Bottom Line: We describe the studies according to the target populations, objectives and nature of interventions, outcomes examined, and results and conclusions.Overall, no significant differences were found for primary outcomes which varied across studies.Social media may provide certain advantages for public health interventions; however, studies of social media interventions to date relating to healthy lifestyles tend to show low levels of participation and do not show significant differences between groups in key outcomes.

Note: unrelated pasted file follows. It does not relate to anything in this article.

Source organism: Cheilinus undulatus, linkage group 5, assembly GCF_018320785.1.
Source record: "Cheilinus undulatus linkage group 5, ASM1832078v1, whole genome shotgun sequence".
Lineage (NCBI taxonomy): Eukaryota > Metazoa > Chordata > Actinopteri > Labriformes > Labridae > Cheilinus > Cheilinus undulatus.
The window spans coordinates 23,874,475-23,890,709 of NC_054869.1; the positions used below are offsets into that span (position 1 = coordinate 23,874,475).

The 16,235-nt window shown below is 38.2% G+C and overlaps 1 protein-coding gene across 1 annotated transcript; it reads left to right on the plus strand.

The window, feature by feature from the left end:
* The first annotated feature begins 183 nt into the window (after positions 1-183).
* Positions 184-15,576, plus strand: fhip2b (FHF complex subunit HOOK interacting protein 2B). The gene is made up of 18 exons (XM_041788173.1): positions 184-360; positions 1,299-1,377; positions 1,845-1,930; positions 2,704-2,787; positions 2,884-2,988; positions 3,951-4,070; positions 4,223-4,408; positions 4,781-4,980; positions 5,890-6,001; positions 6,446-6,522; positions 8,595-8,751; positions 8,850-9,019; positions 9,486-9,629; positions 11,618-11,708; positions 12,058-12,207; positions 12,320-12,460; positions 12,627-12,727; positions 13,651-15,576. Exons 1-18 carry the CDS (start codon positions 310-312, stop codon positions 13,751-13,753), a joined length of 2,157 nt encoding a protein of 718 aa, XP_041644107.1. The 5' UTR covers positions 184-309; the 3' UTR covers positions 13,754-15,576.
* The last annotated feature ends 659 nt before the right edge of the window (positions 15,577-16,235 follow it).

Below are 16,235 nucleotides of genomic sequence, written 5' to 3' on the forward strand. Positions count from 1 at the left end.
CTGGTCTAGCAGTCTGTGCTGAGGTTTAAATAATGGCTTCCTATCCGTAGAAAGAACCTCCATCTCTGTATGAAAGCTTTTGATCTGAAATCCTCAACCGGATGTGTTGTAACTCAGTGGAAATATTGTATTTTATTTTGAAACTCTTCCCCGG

View Article: PubMed Central - PubMed

Affiliation: Department of Pediatrics, Alberta Research Centre for Health Evidence, University of Alberta, Edmonton, Alberta, Canada.

ABSTRACT

Objectives: To conduct a systematic review of randomised controlled trials (RCTs) examining the use of social media to promote healthy diet and exercise in the general population.

Data sources: MEDLINE, CENTRAL, ERIC, PubMed, CINAHL, Academic Search Complete, Alt Health Watch, Health Source, Communication and Mass Media Complete, Web of Knowledge and ProQuest Dissertation and Thesis (2000-2013).

Study eligibility criteria: RCTs of social media interventions promoting healthy diet and exercise behaviours in the general population were eligible. Interventions using social media, alone or as part of a complex intervention, were included.